ANZAC DAY – An elegy extra for April 25.4.2018

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As I publish this it is early on the morning of ANZAC and in an hour or so hundred upon thousands of people in NewZealand and Australia, as far as the peninsular in Gallipoli and later in London they will gather to remember with sadness the men and women of all the overseas wars our personnel have served in. We will remember them.

My Uncle Paul, my godfather, served and suffered but came home to us the loving man he had always been. God Bless you, my beloved  Uncle. Benno in the poem is my father.

 

Dear Brother Benno

to:  Uncle Paul

 

My father, eleven years of age at the time, Paul

was twenty-three. A postcard from France, 1916.

 

Received mail from home some time ago.

Enquires of Benno new teacher, better

than the old                                And, I say

Benno have you grown any more since I saw

you last, or are you still as small as ever. Give

my best love to Mother and Father. I remain

your loving brother.

 

A curly letter  M – addressed to Mr Benno,

squeezed beneath which he wrote. I also received

a letter from Linda. Can you tell them that.

Again no question mark appears, though all

available space is used, taking care to show only

the face he most dearly wishes his family to see.

 

Turn the postcard over and on it embroidered

 

‘Greetings from the trenches’

 

Conservation work is needed here with flimsy

fabric and cardboard lifting. But in this small

card you confirmed us in the family of ANZAC.

You remain for me a hero, the kindest of men

and of the suffering you never spoke. I often held

the hands that from the outbreak of yet another war

never ceased to shake. For how long then could you

continue at your trade of carpentry? An old man

before your time. And, when yet another war began

in 1939 Benno, by then, soldiering in the Homeguard,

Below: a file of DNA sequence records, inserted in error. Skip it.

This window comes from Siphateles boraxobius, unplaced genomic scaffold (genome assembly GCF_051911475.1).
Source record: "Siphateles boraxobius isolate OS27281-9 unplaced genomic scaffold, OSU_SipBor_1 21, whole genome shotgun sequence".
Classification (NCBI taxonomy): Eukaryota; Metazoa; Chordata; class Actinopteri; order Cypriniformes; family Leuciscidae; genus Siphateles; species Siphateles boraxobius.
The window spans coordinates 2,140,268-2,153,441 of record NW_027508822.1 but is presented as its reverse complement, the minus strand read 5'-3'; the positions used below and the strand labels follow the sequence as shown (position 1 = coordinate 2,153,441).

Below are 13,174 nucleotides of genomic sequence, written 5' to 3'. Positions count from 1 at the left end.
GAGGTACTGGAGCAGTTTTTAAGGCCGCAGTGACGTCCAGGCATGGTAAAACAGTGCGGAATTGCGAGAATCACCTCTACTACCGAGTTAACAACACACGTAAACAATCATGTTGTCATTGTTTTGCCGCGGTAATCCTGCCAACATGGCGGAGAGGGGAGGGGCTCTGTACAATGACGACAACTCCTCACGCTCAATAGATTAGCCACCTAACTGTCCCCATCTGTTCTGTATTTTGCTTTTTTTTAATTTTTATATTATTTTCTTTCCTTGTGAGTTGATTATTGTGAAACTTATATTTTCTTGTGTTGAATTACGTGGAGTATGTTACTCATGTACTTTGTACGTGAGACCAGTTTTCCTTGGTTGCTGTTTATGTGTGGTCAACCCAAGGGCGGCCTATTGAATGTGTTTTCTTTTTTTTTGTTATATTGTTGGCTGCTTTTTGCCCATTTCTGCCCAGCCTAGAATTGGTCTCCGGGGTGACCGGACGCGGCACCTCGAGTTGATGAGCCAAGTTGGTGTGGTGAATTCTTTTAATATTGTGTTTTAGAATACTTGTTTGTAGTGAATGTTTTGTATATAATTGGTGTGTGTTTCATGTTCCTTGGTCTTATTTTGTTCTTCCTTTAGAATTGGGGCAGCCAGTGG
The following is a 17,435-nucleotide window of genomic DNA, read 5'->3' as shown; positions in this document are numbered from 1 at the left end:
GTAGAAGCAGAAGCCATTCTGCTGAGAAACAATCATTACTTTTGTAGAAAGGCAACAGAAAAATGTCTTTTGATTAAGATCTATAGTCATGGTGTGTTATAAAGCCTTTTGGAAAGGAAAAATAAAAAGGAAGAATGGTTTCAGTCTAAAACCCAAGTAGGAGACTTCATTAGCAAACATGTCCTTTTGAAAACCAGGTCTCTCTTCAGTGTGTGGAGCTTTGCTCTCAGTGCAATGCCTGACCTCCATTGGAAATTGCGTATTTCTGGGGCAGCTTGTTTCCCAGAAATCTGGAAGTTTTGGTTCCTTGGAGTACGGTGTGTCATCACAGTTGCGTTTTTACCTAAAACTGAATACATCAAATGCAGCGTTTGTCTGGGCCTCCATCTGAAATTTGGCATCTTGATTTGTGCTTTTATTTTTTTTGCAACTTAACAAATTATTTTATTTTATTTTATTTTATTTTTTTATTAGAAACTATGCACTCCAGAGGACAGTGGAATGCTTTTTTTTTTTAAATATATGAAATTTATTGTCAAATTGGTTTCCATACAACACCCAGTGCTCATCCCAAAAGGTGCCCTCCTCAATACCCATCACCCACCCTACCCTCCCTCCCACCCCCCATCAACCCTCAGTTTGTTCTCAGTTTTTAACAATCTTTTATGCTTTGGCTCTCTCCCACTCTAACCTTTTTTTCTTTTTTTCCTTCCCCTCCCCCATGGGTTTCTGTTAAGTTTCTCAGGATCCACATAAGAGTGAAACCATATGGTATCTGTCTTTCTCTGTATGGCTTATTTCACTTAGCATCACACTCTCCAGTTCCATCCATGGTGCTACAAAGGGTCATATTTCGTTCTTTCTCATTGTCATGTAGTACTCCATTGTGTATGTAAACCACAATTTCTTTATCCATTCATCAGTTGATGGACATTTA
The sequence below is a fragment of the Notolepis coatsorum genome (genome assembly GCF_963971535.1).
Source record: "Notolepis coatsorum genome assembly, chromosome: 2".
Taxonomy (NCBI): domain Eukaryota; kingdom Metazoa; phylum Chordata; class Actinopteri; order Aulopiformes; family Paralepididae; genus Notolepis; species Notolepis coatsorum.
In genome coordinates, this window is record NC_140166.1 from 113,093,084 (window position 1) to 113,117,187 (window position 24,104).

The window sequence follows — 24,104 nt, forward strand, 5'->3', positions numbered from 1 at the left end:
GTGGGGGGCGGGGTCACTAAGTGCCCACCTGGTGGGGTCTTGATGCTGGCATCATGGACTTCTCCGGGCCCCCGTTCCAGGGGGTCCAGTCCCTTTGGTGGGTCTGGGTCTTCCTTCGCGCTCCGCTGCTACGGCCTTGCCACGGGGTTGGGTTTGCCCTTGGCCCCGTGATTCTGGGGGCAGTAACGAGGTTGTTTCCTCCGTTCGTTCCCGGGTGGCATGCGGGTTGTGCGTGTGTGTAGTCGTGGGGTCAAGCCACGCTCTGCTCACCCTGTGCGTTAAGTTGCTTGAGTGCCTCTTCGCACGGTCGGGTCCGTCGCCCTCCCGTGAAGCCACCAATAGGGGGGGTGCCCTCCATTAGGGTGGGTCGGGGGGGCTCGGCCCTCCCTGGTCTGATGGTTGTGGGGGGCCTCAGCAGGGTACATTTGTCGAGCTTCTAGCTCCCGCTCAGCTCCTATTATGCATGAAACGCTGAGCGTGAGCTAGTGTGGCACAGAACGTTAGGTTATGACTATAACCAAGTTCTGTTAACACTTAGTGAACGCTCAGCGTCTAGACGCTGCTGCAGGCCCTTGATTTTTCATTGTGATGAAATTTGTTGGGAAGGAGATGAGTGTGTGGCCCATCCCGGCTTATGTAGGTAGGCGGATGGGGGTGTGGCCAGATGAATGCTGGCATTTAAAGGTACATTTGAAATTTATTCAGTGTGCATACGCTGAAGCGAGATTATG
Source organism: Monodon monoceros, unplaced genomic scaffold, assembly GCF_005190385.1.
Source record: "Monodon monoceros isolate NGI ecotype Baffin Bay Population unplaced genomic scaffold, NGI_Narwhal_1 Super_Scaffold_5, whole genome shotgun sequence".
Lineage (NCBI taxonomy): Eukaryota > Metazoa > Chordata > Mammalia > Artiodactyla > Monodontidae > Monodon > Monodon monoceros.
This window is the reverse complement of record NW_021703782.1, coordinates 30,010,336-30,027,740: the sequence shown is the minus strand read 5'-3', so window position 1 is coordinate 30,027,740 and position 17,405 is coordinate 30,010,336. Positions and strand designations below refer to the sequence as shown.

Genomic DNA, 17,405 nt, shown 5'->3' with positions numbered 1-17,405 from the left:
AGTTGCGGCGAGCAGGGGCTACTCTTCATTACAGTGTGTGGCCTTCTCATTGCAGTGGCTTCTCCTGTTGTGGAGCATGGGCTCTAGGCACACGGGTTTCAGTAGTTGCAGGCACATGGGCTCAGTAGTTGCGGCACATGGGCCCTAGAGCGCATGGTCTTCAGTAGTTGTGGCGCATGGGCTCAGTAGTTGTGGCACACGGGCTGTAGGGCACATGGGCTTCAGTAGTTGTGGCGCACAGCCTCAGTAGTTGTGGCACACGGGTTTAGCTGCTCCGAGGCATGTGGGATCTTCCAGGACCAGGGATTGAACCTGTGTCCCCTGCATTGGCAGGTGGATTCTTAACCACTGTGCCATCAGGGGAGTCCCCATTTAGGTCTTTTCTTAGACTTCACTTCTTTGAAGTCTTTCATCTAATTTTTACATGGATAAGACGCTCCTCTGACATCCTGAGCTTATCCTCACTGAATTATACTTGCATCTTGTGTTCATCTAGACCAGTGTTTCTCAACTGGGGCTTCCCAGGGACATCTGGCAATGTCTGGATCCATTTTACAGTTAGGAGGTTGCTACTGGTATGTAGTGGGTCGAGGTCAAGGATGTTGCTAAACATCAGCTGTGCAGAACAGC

because he too past a prime for warring as Paul had done

in World War One: four long years Egypt, France, Gallipoli.

 

Benita H. Kape © 27.10.2013

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Elegy (2) NaPoWriMo – 24.4.2018

Elegy (2)

After Twenty-four Years

 

You were so tired. I’ve never

seen rain like it when you went.

How often does it happen? The

undertaker had to take you

back. We would wait, and

tempers would flair before

the morning when finally we

laid you to rest beside Dad.

That waiting was such a shame.

I’ll bet it was the worst night

you’d ever,

or ever will have.

 

One thing I’m sure of:

the next morning it was you

who determined the weather.

In your slight, gentle Scots brogue

you put things in motion. You’d

had enough.

 

Last evening, I’d done my best,

singing as the hearse moved

not to the graveside, but back

up the street. I’d failed. So,

as I remember it; at the quiet

graveside that morning, only

the minister’s blessings. All

else was whispers. I heard

your fading voice in the wind.

From you, I’d learned forgiveness.

Others had too, and others had not.

 

Benita Kape © 24.4.2018

NaPoWriMo 2018 image

Today for NaPoWriMo we have for our suggested prompt Elegy.

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